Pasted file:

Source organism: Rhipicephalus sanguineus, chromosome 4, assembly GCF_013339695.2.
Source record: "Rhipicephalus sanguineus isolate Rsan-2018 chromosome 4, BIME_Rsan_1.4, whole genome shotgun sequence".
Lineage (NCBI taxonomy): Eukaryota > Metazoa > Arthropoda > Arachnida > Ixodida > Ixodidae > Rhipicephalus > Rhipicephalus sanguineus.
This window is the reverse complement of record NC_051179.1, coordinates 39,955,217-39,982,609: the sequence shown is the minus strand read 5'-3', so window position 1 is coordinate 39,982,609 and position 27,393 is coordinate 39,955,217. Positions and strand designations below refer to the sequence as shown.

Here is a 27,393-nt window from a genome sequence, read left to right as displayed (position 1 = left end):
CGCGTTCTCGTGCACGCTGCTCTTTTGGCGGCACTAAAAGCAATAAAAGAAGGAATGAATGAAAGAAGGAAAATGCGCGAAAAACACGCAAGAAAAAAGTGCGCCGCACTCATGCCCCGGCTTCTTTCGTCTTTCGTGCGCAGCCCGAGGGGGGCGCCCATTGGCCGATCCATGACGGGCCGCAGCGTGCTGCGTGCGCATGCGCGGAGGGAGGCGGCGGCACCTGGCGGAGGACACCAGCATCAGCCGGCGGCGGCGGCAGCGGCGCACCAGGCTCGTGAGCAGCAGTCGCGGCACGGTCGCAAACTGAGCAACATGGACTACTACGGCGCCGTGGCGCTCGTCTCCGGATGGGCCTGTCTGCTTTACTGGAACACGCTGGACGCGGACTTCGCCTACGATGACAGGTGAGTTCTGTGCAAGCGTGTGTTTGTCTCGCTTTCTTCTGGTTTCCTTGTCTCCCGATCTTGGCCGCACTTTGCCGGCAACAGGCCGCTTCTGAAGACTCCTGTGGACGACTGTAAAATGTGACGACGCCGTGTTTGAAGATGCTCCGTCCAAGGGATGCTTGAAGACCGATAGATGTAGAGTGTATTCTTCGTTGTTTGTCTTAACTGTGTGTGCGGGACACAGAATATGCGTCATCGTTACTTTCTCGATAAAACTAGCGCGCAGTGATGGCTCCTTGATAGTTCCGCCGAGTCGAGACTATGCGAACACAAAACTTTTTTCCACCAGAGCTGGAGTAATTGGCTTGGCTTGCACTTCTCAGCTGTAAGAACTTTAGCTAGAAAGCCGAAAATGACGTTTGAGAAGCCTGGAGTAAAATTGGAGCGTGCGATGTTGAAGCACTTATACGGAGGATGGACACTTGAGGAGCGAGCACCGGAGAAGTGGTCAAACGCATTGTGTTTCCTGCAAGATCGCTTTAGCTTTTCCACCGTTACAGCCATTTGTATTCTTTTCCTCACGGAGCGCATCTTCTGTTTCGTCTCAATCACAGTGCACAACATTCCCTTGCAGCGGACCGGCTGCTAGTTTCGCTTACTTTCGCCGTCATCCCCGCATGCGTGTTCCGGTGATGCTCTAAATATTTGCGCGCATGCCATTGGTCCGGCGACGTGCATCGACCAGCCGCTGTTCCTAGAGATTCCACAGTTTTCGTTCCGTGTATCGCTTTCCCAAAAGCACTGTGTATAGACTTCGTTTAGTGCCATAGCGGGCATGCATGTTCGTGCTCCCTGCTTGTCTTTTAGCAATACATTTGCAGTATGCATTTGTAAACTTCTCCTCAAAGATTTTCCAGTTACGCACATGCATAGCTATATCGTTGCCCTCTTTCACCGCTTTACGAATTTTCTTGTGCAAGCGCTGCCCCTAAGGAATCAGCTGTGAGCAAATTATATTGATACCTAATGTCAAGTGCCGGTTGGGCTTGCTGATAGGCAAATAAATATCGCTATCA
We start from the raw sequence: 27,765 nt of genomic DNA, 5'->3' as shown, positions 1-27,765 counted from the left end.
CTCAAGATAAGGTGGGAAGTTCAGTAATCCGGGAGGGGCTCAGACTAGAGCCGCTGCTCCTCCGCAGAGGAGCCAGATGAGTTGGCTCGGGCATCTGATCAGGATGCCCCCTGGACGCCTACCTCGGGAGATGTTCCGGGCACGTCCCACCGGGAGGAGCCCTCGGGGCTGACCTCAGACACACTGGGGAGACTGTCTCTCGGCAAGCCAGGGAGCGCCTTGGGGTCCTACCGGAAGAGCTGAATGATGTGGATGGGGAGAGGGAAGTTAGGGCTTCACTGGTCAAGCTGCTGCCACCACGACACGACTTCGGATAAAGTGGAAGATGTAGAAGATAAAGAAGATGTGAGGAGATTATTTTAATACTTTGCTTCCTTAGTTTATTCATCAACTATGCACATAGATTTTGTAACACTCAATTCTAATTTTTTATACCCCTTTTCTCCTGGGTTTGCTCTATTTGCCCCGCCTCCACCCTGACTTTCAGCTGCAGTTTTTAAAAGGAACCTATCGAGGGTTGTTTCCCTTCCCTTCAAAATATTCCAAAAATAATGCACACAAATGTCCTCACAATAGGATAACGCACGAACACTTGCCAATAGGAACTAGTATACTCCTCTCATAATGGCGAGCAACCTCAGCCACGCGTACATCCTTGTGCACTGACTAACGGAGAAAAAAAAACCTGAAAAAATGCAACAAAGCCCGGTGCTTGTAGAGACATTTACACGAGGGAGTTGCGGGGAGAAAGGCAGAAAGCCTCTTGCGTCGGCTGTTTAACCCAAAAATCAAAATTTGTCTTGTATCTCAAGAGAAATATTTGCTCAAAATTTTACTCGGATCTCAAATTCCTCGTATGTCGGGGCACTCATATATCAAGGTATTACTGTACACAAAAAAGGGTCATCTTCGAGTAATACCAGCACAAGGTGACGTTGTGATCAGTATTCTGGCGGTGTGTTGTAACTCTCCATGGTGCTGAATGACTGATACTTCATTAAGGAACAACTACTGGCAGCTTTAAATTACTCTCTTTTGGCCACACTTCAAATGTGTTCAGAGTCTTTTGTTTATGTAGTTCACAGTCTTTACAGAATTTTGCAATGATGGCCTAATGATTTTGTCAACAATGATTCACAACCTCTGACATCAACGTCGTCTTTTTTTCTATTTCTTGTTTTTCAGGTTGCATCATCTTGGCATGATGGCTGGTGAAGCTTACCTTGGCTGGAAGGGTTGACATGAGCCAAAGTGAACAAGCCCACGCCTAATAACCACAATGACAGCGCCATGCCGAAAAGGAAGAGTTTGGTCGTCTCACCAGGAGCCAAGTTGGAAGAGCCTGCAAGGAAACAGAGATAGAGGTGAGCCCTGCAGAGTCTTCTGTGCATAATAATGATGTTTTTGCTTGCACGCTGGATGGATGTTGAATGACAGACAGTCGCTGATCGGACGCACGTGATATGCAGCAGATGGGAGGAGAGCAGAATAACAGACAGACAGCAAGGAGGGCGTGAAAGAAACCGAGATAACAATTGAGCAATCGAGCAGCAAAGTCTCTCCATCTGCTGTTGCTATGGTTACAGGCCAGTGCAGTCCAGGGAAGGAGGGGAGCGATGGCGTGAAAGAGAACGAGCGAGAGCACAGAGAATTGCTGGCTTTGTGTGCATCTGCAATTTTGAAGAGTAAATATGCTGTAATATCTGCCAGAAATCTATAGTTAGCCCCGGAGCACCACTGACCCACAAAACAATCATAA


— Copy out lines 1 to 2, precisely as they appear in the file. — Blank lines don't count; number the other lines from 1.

Source organism: Rhipicephalus sanguineus, chromosome 4, assembly GCF_013339695.2.
Source record: "Rhipicephalus sanguineus isolate Rsan-2018 chromosome 4, BIME_Rsan_1.4, whole genome shotgun sequence".